An Adidas pop-up store in Berlin is exploring ways to respond more nimbly to customer demands with custom sweaters fitted by a body scan machine.

The process involves the shopper designing the sweater, then having the body scan. Finally, a state-of-the-art knitting machine produces the garment within hours.

The high-tech sweater robot is part of a group of Adidas initiatives to slash the time it takes to get new designs to stores from the 12 to 18 months now standard in the sneaker industry, including opening factories mainly operated by robots in Germany and the United States.

Adidas hopes that its efforts will have Nike looking over its shoulder as the three-stripes works to bring its operating profit margin closer to that of the swoosh by 2020. Adidas wants 50 percent of its products to be made in a faster time frame by 2020, double the rate in 2016, which it expects will increase the proportion of products sold at full price to 70 percent from less than half now.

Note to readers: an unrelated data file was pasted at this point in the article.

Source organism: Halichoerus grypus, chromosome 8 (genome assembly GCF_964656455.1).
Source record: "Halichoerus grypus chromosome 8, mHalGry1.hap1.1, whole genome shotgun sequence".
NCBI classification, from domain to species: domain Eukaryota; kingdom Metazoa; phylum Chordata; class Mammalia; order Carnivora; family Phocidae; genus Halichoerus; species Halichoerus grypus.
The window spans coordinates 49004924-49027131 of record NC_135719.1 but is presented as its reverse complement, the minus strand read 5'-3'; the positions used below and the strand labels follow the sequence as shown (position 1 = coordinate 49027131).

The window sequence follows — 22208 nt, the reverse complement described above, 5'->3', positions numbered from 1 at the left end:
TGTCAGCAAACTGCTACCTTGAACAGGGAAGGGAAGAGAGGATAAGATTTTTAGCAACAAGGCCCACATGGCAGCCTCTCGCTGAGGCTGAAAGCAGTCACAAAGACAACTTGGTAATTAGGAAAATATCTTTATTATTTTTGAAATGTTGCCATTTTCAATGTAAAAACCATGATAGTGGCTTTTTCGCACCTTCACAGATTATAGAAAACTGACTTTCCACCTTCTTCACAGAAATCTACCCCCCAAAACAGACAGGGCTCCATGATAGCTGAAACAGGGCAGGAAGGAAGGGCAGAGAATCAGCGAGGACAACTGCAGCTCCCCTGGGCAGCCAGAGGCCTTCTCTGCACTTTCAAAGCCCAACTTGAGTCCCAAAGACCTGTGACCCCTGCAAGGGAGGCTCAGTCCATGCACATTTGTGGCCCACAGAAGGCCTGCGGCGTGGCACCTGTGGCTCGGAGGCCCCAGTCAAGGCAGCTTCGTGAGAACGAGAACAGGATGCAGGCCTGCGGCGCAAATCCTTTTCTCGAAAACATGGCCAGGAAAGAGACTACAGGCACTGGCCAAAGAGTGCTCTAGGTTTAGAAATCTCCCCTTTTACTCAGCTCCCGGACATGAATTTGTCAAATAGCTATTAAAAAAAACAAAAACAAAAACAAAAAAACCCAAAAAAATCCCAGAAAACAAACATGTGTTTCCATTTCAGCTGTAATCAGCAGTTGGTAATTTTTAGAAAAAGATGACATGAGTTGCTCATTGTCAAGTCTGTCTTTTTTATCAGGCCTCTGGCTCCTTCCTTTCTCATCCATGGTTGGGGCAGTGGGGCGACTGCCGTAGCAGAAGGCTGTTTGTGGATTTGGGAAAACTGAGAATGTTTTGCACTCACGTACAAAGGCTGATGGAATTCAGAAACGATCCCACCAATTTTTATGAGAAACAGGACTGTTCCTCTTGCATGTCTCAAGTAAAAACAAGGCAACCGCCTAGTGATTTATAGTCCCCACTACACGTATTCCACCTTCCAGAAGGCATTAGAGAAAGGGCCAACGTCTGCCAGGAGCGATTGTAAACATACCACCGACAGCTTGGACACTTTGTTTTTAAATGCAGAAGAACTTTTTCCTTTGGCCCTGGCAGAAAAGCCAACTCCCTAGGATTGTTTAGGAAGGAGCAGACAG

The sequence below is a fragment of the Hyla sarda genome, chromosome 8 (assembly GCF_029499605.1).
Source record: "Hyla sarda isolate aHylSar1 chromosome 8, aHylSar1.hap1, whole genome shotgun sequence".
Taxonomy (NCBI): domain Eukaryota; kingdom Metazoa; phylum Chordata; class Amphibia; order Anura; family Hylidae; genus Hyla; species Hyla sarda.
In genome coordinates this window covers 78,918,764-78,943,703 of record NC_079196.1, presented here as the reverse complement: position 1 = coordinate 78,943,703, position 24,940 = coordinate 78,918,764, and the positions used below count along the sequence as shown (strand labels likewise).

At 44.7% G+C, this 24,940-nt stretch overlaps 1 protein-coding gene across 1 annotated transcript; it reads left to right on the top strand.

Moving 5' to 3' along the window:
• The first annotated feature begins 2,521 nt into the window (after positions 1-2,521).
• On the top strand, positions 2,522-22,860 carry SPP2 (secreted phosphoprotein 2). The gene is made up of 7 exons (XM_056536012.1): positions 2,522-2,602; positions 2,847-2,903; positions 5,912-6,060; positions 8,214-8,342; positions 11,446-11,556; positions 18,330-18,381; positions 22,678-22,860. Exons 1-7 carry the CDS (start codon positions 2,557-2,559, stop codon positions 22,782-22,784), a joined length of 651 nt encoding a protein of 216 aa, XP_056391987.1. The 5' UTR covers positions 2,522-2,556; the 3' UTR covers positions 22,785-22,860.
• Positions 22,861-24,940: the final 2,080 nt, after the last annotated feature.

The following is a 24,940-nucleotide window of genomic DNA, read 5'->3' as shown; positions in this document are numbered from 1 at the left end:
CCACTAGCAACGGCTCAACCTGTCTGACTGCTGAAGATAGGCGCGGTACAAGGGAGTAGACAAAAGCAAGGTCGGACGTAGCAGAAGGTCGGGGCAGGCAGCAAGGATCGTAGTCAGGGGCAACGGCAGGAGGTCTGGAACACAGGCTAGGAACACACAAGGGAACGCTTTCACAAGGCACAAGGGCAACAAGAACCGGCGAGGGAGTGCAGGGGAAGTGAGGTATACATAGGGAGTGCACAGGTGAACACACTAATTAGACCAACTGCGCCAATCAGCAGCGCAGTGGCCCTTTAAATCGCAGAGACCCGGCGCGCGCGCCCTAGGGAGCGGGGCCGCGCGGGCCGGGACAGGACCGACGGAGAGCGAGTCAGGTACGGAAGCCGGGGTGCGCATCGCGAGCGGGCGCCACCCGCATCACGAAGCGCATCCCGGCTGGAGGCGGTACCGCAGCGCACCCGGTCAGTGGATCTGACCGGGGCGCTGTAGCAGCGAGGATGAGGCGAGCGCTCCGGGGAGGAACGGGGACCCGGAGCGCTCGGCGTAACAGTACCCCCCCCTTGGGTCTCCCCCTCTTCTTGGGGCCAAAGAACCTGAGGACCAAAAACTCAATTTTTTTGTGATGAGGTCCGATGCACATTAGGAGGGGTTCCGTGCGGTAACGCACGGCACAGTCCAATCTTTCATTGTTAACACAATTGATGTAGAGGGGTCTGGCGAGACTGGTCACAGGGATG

“If we can give the consumer what they want, where they want it, when they want it, we can decrease risk … at the moment we are guessing what might be popular,” Adidas brand chief Eric Liedtke told investors last week.

Photos courtesy Reuters